Tuesday, January 17, 2017

Two-Chapter Review: Captain Canuck - The Terror Birds

I seldom wrote reviews on the previous version of this blog. I described the contents of books frequently but seldom expressed an opinion as to the quality of that content. Not only is quality a very subjective thing but having never published anything myself, I don't think it's my place to criticize those who have.

With the relaunch of this site, I wanted to be a bit more vocal. I won't review every single item I read but if one specific aspect of a book can illustrate a point I consider to be potentially valuable to creators, then I shall comment on it. It's just a different method by which to be supportive, but one I find very tricky, frankly.

And with this in mind, let's take a peek at the Captain Canuck: The Terror Birds novel.

The title of this post is quite literal. I've only read two chapters of Terror Birds. Yet I've already come across an issue that seems to be becoming more and more common; A lack of proper editing.

Did every editor on the planet suddenly drop dead? Is there no one out there available to point out errors in punctuation and/or grammar and/or spelling anymore?

Hey, mistakes happen. There are probably a couple in this post! They seem to be more and more frequent in the material I read these days, however.

I've been told that finding errors is not the purpose of reading books. Of course it isn't. I know this. I don't WANT to find them. That's exactly why this post is being written.

Here's why I consider these small errors to be an issue, even as just a fan.

  • They're distracting. Imagine watching a movie and the screen goes black for one second every minute. Would that not partially prevent your from being totally engrossed? Can you really enjoy a song when the recording skips? Errors have the same effect.
  • They can cause the story to be unclear. One story I read recently (not Canadian, mind you, just used here for the sake of example) used the word "hanger" instead of "hangar" repeatedly in a chapter. They are totally different things, aren't they?
  • They can make you look second-rate. Your delivery can take away from your content. When you read a comment to a newspaper article from someone who can't get "there/they're/their" sorted out, do you not question the writer's credibility just a bit?

Here are a couple of examples from Terror Birds.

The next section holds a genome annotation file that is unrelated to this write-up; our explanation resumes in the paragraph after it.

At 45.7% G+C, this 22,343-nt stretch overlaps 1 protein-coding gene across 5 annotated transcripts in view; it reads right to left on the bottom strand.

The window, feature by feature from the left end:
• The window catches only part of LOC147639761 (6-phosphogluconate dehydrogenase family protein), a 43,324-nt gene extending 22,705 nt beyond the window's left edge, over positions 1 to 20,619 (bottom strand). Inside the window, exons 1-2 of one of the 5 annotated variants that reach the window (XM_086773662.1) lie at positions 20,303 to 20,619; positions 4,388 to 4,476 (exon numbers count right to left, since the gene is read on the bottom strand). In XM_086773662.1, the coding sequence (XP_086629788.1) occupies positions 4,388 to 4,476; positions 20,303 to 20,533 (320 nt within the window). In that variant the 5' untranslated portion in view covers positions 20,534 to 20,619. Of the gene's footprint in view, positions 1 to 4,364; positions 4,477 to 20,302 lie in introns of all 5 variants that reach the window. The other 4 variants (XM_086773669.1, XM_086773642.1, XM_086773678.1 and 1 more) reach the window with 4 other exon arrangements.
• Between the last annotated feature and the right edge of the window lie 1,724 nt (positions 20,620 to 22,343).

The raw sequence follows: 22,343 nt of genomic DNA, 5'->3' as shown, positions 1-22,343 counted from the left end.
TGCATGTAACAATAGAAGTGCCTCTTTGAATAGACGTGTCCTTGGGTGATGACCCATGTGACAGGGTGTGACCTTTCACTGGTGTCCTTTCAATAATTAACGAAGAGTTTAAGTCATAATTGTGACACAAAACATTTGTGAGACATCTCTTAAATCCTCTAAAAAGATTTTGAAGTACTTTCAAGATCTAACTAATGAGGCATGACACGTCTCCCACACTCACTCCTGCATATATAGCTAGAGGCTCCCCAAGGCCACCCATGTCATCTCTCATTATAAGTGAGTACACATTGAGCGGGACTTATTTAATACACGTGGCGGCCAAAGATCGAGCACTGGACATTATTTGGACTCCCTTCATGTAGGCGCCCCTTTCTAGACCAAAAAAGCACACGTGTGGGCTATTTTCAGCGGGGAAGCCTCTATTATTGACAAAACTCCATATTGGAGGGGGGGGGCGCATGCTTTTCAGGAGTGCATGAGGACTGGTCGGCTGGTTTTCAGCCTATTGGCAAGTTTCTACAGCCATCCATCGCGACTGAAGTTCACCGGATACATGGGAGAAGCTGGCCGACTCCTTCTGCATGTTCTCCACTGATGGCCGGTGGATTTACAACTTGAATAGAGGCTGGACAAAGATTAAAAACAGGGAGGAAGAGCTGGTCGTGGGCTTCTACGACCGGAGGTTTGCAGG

...Redcoat tried to unsuccessfully to conceal a yawn.
Obviously the underlining is mine. This is probably a matter of attempting to improve a sentence after it was written and inadvertently going in the opposite direction. Later, a sentence begins "Their current was position was well outside...". Probably an easy mistake to make.
He always did Mr. Bobo had no problem with authority he was very susceptible to praise.
Wouldn't punctuation have made the above sentence far more clear?
The creature tore out a draw.
Or a drawer, rather.

Here's a big part of the problem; spellcheck won't draw your attention to that error because "draw" is a word. Someone attentively reading your work should be able to point it out to you.

The following sentence is in reference to a heated debate in a First Nation council meeting.
It was this warrior's name that in the end quieted the descent. 
I believe that the last word should be dissent, a synonym  for disagreement. In context, "descent" makes very little sense here.

No one expects perfection. But these are four examples of a variety of errors within the first 30 pages. There are several others but they are similar in nature.

So all that being said...
  • Do I regret buying this book? Hell, no. I love that Chapterhouse is using as many methods as possible to tell their stories. 
  • Do I think Neil Dougherty is a terrible writer? Of course not. I can tell in only two chapters that there's a cool story building here. 
  • Do I think Chapterhouse released an inferior product? Not really. There is no editor credited, however. I think it's more accurate to say that I think they skipped a step in the process. 
Here's what I do think; Spellcheck is NOT equivalent to an editor. Spellcheck can't tell when you mean "descent" and when you mean "dissent". I thought it would point out the missing apostrophe in "...when she read the senders name..." but perhaps not.

No matter how good this book turns out to be, it would have benefited from another set of eyes. If you're currently working on this type of project my suggestion, for what little it's worth, is to find that set of eyes prior to release. You're about to present yourself to the world, find someone willing and able to tell you when your fly's down. You don't want a number of small errors to distract from your wicked story.